“It’s too early to say. We don’t have anyone to take sugar beet. A plant would have to be built from scratch. The figures have to be right. There’s no point in looking for money for a beet industry if there’s no profit in it.”


Crop insurance schemes

Dunne hopes that crop insurance schemes, which were part of the first recommendation of the report, will not become mandatory.

“For members in wetter parts of the country, these schemes are probably necessary. It’s not common in Ireland to lose crops. Last year and this year there were crop losses. There are crop insurance options available to farmers at the minute if they want them – it’s a personal choice.

I’d hate to think that people were going to be forced to pay into these schemes. It’s not going to be a major issue in the drier parts of the country.

What can be done?

When asked what the IFA wants to see done in the aftermath of the report, Dunne listed three main points.

“First of all we want to see something done about the foreign weed species coming into the country. All the minister has to do is implement a small order that would say that all grains being imported into the country would need a certificate of screening. It’s as simple as that.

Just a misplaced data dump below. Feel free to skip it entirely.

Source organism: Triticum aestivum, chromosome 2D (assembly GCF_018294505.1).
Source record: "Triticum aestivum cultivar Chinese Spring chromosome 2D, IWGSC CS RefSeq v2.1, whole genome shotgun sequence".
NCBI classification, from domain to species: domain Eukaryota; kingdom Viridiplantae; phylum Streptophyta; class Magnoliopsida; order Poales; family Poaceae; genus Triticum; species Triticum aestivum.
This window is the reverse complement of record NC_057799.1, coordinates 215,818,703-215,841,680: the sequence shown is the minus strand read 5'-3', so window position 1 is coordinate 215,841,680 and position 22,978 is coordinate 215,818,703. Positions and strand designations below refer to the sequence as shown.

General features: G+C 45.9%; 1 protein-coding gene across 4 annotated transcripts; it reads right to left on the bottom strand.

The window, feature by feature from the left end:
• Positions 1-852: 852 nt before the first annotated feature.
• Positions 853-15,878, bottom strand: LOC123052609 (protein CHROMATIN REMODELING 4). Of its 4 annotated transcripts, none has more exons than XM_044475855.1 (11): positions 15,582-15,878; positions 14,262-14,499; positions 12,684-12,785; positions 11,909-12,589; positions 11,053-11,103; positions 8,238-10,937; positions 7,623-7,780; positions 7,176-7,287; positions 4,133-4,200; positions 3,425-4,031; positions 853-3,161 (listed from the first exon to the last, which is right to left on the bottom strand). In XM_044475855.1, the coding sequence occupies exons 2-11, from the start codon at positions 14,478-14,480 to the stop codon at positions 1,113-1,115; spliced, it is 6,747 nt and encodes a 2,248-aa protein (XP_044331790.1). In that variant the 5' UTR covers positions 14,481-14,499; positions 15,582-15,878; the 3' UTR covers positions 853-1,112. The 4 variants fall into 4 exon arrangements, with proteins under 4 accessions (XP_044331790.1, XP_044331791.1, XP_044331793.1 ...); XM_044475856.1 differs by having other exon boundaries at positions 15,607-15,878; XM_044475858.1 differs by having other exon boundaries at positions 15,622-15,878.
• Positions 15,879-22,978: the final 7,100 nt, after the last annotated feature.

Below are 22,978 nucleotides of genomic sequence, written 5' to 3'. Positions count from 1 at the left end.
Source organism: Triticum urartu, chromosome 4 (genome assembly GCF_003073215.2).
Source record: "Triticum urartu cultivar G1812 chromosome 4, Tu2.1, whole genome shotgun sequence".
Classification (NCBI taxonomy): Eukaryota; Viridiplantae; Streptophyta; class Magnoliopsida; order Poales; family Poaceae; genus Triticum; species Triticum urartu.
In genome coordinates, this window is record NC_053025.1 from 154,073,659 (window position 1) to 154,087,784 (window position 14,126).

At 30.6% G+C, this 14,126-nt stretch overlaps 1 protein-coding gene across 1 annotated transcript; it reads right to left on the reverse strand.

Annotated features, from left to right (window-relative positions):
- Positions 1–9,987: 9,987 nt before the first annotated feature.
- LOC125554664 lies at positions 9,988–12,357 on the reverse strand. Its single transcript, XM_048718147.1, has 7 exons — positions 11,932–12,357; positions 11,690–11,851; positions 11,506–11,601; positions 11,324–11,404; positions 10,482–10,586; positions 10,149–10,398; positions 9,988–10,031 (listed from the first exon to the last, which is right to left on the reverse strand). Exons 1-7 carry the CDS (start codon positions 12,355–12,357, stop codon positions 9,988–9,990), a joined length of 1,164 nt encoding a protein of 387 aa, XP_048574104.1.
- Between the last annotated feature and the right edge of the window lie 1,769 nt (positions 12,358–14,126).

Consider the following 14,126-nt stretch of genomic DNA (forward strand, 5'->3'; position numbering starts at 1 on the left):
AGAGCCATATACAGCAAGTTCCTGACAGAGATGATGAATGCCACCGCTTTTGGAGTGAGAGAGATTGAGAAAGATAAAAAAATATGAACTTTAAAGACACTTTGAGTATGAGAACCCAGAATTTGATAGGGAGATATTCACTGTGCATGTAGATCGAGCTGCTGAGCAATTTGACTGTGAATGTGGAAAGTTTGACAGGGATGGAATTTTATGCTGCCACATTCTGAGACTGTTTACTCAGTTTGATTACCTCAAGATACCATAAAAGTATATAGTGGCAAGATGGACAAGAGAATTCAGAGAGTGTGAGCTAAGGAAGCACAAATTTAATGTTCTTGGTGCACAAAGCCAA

Secondly, we want to see more done to promote the use of Irish grains in the feed and malting industries.

“The thing that would make the biggest difference here is support for malting capacity. That would put more competition on the ground for malting barley. That would increase the price of malting barley.

“A simple thing – that would be a big help to people – would be the introduction of an equivalence scheme that works.